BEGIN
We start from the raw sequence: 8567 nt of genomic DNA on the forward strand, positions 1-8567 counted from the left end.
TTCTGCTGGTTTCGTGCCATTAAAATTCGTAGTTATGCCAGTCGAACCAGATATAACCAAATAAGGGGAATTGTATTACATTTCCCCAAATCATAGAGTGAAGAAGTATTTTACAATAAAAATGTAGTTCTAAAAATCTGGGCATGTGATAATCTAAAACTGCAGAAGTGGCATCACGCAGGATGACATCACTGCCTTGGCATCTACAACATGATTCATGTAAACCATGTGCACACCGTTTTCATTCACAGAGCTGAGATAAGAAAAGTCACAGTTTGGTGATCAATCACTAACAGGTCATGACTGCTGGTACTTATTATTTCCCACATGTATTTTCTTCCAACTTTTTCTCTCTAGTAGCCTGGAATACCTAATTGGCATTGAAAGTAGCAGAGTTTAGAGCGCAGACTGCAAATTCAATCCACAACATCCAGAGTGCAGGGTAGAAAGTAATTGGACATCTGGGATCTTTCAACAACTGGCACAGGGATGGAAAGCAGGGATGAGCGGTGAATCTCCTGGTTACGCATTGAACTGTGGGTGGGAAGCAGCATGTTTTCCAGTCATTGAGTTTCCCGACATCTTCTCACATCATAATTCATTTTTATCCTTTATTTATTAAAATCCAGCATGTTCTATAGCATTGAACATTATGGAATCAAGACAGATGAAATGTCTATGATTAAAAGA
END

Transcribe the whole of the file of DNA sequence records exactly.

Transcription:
We start from the raw sequence: 8567 nt of genomic DNA on the forward strand, positions 1-8567 counted from the left end.
TTCTGCTGGTTTCGTGCCATTAAAATTCGTAGTTATGCCAGTCGAACCAGATATAACCAAATAAGGGGAATTGTATTACATTTCCCCAAATCATAGAGTGAAGAAGTATTTTACAATAAAAATGTAGTTCTAAAAATCTGGGCATGTGATAATCTAAAACTGCAGAAGTGGCATCACGCAGGATGACATCACTGCCTTGGCATCTACAACATGATTCATGTAAACCATGTGCACACCGTTTTCATTCACAGAGCTGAGATAAGAAAAGTCACAGTTTGGTGATCAATCACTAACAGGTCATGACTGCTGGTACTTATTATTTCCCACATGTATTTTCTTCCAACTTTTTCTCTCTAGTAGCCTGGAATACCTAATTGGCATTGAAAGTAGCAGAGTTTAGAGCGCAGACTGCAAATTCAATCCACAACATCCAGAGTGCAGGGTAGAAAGTAATTGGACATCTGGGATCTTTCAACAACTGGCACAGGGATGGAAAGCAGGGATGAGCGGTGAATCTCCTGGTTACGCATTGAACTGTGGGTGGGAAGCAGCATGTTTTCCAGTCATTGAGTTTCCCGACATCTTCTCACATCATAATTCATTTTTATCCTTTATTTATTAAAATCCAGCATGTTCTATAGCATTGAACATTATGGAATCAAGACAGATGAAATGTCTATGATTAAAAGA